| Sabine Town
Courtesy Texas General Land Office
a Pecan Shell
town that depended on river commerce, Sabinetown was located where
Gaucho Creek joined the Sabine
River. The townsite, which had been surveyed in 1839 was built
on land donated by Shadrach Morris.
It soon became a shipping point for cotton
and in addition to primary businesses, Sabinetown had a customs house,
warehouses, a hotel, a clock factory (!) and a trading post for commerce
with the Cherokee Indians.
During the Civil War, Sabinetown was fortified for the inevitable
invasion by the Union Navy, an action that was thwarted by Dick
Dowling and his handful of volunteers at Sabine
The town declined with the fall of the Confederacy and the advances
of the railroads
into East Texas slowed
barge traffic considerably. It is said the last paddle-wheeled steamship
to leave Sabinetown was in the year 1897. Sabinetown’s post office
opened and closed periodically, closing its doors for good during
the Great Depression.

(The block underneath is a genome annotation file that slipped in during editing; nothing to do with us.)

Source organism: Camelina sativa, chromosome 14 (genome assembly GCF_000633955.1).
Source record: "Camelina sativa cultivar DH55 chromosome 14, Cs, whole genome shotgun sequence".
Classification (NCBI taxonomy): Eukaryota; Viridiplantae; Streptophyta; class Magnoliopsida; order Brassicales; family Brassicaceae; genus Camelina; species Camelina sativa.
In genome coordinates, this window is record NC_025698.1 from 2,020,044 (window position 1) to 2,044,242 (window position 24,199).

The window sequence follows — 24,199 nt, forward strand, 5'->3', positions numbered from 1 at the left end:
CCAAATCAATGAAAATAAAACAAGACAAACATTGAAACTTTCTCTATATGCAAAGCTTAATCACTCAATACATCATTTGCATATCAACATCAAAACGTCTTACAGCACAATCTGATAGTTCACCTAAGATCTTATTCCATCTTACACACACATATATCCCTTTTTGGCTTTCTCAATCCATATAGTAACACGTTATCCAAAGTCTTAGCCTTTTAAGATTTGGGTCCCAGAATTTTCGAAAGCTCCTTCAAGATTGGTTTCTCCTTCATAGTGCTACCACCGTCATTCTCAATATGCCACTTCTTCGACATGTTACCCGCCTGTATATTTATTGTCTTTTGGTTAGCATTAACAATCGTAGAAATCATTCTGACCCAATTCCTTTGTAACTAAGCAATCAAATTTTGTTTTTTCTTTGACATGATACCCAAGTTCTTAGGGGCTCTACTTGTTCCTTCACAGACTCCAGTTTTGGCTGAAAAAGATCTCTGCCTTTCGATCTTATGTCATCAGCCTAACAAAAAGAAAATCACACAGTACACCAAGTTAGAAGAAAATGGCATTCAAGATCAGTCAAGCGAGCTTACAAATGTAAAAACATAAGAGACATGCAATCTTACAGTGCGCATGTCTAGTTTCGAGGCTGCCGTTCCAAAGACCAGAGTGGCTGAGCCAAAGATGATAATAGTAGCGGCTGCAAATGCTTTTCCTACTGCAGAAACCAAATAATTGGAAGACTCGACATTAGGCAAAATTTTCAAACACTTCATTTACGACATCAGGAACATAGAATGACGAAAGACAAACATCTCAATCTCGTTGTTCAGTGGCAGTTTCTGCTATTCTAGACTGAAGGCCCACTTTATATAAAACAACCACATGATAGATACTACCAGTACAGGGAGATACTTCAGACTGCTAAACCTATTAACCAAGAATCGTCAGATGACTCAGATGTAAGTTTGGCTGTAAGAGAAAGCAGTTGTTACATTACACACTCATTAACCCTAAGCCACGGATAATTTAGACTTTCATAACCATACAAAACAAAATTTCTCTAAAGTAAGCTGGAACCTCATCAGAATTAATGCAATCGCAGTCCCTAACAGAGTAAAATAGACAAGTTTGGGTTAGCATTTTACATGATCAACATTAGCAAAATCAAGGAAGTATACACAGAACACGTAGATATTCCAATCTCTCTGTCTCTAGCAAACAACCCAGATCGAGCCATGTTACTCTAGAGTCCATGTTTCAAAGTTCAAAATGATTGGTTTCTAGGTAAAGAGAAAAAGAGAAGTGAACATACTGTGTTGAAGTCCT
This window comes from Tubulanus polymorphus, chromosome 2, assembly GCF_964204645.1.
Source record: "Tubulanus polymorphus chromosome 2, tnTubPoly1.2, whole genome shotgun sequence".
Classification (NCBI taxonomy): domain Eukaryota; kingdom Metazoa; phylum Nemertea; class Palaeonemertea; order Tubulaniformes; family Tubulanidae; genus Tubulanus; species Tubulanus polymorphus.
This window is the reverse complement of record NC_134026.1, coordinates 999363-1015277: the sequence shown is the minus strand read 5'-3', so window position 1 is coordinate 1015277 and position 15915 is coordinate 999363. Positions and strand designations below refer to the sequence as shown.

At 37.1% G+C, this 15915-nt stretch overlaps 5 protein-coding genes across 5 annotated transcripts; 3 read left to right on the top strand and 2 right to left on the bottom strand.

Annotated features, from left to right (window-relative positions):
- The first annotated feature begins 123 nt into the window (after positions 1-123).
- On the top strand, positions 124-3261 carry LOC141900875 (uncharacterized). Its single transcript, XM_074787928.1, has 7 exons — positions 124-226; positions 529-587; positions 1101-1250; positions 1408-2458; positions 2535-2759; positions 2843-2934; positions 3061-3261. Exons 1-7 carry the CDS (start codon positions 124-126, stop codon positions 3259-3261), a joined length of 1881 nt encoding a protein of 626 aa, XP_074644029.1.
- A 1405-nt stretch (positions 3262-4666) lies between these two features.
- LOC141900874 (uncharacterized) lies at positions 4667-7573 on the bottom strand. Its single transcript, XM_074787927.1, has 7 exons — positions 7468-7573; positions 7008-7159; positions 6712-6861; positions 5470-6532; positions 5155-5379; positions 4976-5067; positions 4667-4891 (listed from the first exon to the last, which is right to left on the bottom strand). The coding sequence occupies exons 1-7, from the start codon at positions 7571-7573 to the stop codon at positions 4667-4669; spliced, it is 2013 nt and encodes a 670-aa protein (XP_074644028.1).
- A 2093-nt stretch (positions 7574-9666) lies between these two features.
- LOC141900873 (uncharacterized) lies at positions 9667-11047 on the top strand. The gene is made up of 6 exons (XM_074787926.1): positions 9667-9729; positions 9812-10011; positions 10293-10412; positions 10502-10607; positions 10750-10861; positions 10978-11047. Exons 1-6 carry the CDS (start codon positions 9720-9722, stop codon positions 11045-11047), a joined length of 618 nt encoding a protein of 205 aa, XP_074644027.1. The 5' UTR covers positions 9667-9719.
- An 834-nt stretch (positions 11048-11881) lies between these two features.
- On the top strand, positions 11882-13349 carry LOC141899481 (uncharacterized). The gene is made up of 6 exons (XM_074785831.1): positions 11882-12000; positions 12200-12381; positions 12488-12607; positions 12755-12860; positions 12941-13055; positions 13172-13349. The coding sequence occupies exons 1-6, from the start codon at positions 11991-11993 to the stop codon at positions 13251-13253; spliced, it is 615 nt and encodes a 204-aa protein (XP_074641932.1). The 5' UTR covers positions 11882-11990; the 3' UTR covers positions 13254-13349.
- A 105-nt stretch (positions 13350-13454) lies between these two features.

Bend Reservoir was built in the 1960s, nearly all of old Sabinetown
was submerged. Newer communities are found around the older site,
but only the 1936 Centennial
marker stands to serve as a memorial for the historic community.
"S. H. Morris sold 200 acres of his land grant in the 1830s for
the establishment of the town of Sabine. Businesses included a post
office, customs house, wagon factory, brick kiln and a tanning yard.
The Sabine Town Cemetery contains 18 known graves; Mary Jane Scott's
is the earliest recorded burial in 1842. The graveyard was in use
until 1907; Harry C. Maunds is the last recorded burial. In 1970 the
James Frederick Gomer Chapter of the Daughters of the Republic of
Texas in Hemphill took over maintenance
of the site.
Lady in Blue by Bob Bowman
Mother Maria de Jesus de Agreda, a cloistered abbess who preached
Christianity to the Indians of Mexico and Texas in the 1600s in a
manner known as bi-location....
The last reported appearance of the lady in blue was in the 1840s
when a mysterious young woman wearing a long blue dress came into
the homes of families stricken by a “black tongue” epidemic at old
the Sabine River.
She remained in the community for days, brewing a tea from forest
herbs, tending to the ill, weeping over the dead, and never sleeping.
When the epidemic ran its course, she disappeared as mysteriously
as she appeared.
Texas Centennial Marker
| 1907 Sabine
County Postal Map showing Sabinetown
(E of Hemphill)
From Texas state map #2090
Texas General Land Office
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